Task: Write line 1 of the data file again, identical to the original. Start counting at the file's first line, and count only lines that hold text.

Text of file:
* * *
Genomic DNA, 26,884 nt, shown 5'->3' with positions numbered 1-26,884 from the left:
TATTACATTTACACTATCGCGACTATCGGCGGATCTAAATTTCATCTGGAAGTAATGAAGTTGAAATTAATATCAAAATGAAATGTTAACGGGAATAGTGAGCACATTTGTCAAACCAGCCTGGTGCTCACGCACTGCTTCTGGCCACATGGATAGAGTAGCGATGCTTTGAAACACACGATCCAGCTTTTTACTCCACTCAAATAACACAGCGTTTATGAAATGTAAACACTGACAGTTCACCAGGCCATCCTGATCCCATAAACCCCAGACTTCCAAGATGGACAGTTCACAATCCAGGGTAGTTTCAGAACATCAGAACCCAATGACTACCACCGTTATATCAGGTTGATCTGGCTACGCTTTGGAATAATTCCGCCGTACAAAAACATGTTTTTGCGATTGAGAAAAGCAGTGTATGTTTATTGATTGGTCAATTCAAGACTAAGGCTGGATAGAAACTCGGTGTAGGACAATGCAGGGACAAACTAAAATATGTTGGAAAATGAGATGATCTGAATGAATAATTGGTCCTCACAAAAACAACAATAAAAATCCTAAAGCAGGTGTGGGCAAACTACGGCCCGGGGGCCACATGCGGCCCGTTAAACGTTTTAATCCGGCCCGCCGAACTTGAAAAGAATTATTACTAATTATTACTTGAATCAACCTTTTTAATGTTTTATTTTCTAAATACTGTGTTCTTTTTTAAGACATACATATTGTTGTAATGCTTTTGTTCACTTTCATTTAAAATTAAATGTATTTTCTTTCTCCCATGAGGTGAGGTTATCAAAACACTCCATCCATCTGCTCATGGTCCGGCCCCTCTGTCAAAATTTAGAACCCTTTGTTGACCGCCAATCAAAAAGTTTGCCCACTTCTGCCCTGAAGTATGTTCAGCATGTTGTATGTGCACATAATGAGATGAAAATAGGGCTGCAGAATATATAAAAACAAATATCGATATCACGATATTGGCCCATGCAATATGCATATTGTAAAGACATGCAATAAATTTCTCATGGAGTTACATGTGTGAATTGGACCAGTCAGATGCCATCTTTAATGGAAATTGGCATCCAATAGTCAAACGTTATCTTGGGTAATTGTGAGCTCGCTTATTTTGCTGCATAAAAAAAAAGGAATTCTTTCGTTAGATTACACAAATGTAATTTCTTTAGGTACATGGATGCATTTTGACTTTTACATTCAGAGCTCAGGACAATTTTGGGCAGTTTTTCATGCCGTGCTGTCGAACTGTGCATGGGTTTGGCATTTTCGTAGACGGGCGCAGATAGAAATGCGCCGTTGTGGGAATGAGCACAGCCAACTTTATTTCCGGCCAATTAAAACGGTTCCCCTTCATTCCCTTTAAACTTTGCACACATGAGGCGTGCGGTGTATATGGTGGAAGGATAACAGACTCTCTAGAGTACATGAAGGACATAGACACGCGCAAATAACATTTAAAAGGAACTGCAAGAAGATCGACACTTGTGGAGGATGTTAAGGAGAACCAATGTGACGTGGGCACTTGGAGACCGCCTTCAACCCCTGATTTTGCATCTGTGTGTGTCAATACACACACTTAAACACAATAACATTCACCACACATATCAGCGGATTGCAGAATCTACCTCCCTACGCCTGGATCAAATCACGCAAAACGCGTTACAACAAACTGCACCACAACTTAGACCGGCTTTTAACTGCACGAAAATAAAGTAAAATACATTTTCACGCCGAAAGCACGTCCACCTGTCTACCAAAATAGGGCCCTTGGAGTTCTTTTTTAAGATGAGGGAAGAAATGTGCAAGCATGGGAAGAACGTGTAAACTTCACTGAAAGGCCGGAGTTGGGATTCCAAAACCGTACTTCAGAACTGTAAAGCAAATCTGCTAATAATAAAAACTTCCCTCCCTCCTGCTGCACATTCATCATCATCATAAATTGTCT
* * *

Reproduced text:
Genomic DNA, 26,884 nt, shown 5'->3' with positions numbered 1-26,884 from the left: